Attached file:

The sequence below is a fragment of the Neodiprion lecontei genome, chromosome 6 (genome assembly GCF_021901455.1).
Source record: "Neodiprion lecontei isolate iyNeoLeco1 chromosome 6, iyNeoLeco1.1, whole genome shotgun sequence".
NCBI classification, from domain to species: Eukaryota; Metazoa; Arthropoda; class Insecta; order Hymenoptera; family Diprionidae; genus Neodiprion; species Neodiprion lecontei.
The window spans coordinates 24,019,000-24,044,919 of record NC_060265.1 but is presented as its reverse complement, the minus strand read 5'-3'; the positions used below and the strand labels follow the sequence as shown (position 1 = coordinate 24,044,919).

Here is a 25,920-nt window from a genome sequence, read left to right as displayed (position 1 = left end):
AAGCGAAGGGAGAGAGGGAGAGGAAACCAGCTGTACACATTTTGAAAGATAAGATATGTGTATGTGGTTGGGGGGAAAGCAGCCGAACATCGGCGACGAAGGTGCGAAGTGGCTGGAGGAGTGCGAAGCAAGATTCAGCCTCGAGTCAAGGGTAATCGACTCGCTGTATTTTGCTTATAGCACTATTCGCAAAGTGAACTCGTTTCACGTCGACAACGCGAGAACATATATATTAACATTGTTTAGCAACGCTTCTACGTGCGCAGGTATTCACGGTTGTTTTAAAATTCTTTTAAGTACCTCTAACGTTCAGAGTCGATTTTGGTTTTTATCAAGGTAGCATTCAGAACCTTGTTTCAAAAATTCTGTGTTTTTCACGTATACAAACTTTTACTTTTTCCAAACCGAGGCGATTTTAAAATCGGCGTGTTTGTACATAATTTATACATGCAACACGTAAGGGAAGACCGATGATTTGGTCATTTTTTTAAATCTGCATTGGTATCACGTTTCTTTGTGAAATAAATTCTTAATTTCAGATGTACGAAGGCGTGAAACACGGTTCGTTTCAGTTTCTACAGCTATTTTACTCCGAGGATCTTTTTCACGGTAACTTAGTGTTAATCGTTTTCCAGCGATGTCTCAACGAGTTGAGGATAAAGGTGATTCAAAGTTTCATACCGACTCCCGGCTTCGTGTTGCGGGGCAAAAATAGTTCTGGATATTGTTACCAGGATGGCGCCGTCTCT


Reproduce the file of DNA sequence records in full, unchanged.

The sequence below is a fragment of the Neodiprion lecontei genome, chromosome 6 (genome assembly GCF_021901455.1).
Source record: "Neodiprion lecontei isolate iyNeoLeco1 chromosome 6, iyNeoLeco1.1, whole genome shotgun sequence".
NCBI classification, from domain to species: Eukaryota; Metazoa; Arthropoda; class Insecta; order Hymenoptera; family Diprionidae; genus Neodiprion; species Neodiprion lecontei.
The window spans coordinates 24,019,000-24,044,919 of record NC_060265.1 but is presented as its reverse complement, the minus strand read 5'-3'; the positions used below and the strand labels follow the sequence as shown (position 1 = coordinate 24,044,919).

Here is a 25,920-nt window from a genome sequence, read left to right as displayed (position 1 = left end):
AAGCGAAGGGAGAGAGGGAGAGGAAACCAGCTGTACACATTTTGAAAGATAAGATATGTGTATGTGGTTGGGGGGAAAGCAGCCGAACATCGGCGACGAAGGTGCGAAGTGGCTGGAGGAGTGCGAAGCAAGATTCAGCCTCGAGTCAAGGGTAATCGACTCGCTGTATTTTGCTTATAGCACTATTCGCAAAGTGAACTCGTTTCACGTCGACAACGCGAGAACATATATATTAACATTGTTTAGCAACGCTTCTACGTGCGCAGGTATTCACGGTTGTTTTAAAATTCTTTTAAGTACCTCTAACGTTCAGAGTCGATTTTGGTTTTTATCAAGGTAGCATTCAGAACCTTGTTTCAAAAATTCTGTGTTTTTCACGTATACAAACTTTTACTTTTTCCAAACCGAGGCGATTTTAAAATCGGCGTGTTTGTACATAATTTATACATGCAACACGTAAGGGAAGACCGATGATTTGGTCATTTTTTTAAATCTGCATTGGTATCACGTTTCTTTGTGAAATAAATTCTTAATTTCAGATGTACGAAGGCGTGAAACACGGTTCGTTTCAGTTTCTACAGCTATTTTACTCCGAGGATCTTTTTCACGGTAACTTAGTGTTAATCGTTTTCCAGCGATGTCTCAACGAGTTGAGGATAAAGGTGATTCAAAGTTTCATACCGACTCCCGGCTTCGTGTTGCGGGGCAAAAATAGTTCTGGATATTGTTACCAGGATGGCGCCGTCTCT